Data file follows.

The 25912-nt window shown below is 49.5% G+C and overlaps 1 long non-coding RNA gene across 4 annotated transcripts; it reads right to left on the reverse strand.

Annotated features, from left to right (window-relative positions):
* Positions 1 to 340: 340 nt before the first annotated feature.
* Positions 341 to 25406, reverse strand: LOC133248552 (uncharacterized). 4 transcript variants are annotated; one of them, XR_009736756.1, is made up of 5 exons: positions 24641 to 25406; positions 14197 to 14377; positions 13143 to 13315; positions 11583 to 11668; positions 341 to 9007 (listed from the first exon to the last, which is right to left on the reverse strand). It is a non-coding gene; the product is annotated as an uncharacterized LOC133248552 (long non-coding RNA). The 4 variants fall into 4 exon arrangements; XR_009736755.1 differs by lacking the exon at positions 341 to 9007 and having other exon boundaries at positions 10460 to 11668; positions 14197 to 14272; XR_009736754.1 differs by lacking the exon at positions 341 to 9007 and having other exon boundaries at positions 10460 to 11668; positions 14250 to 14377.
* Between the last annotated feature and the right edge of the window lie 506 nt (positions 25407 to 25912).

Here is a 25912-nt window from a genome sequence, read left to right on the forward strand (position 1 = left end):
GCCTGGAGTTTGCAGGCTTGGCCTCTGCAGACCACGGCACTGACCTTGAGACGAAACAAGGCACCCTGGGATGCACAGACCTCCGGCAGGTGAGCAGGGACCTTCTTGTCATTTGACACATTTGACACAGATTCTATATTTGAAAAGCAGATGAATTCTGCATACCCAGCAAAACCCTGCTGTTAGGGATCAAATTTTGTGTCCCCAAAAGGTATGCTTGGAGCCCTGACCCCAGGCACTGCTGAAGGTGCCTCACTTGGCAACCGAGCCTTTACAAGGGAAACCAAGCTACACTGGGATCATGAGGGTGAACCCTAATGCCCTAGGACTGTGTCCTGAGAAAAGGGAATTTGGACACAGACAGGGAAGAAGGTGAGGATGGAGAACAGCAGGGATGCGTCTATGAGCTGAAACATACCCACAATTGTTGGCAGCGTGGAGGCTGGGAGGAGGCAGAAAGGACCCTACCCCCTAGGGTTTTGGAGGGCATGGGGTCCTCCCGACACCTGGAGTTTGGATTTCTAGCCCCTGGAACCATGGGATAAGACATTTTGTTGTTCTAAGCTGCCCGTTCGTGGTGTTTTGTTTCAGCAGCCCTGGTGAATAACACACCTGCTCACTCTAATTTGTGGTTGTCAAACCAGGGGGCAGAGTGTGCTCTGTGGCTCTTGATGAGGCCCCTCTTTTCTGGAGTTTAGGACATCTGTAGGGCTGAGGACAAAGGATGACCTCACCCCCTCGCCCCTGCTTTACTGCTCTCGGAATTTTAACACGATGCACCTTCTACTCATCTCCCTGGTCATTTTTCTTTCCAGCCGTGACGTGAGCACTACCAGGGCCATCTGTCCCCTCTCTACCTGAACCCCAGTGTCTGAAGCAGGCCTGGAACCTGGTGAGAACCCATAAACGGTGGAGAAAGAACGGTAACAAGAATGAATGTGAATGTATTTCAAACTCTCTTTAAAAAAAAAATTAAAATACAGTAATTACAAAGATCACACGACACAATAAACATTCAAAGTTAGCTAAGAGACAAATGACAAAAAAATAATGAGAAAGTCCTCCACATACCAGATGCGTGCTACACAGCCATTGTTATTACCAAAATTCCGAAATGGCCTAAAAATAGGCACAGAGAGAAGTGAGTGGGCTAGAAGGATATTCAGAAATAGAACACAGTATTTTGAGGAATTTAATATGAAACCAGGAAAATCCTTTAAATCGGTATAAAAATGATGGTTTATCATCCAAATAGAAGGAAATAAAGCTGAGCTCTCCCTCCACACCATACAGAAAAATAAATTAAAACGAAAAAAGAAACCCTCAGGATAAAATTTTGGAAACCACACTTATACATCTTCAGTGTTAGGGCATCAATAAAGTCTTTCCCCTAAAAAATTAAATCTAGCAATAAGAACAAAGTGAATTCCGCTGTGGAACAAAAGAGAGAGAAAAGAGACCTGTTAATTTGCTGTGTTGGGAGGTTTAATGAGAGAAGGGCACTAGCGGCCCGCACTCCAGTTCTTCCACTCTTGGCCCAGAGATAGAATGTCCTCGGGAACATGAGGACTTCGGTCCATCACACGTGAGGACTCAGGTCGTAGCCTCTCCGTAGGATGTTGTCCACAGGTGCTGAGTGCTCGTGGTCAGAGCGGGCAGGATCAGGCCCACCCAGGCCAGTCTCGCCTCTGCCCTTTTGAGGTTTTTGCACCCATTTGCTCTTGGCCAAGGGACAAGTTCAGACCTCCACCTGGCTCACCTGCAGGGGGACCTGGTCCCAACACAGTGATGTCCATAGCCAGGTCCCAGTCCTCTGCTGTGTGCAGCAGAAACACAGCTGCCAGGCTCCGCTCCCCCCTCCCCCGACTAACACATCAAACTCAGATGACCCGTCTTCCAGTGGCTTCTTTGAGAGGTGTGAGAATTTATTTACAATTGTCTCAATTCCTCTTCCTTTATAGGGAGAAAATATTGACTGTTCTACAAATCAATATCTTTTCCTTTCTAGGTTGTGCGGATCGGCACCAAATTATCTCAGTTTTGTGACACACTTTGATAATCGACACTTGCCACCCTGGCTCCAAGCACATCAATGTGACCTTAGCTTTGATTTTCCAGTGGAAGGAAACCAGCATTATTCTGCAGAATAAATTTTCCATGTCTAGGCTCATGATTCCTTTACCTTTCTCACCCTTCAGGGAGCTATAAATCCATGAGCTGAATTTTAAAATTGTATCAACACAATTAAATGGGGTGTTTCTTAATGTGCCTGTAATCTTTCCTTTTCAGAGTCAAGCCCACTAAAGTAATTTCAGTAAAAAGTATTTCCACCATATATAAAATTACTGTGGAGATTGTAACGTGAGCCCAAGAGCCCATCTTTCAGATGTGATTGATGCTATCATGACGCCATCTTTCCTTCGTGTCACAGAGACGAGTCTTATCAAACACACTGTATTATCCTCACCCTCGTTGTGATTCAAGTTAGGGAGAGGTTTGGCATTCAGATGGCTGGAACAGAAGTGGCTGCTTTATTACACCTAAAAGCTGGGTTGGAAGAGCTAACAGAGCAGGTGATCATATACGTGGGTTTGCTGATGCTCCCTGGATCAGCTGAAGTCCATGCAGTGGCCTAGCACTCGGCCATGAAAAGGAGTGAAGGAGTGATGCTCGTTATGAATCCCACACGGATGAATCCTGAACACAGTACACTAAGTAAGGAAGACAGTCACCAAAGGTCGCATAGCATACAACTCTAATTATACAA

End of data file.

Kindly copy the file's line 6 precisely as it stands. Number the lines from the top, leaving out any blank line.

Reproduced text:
Here is a 25912-nt window from a genome sequence, read left to right on the forward strand (position 1 = left end):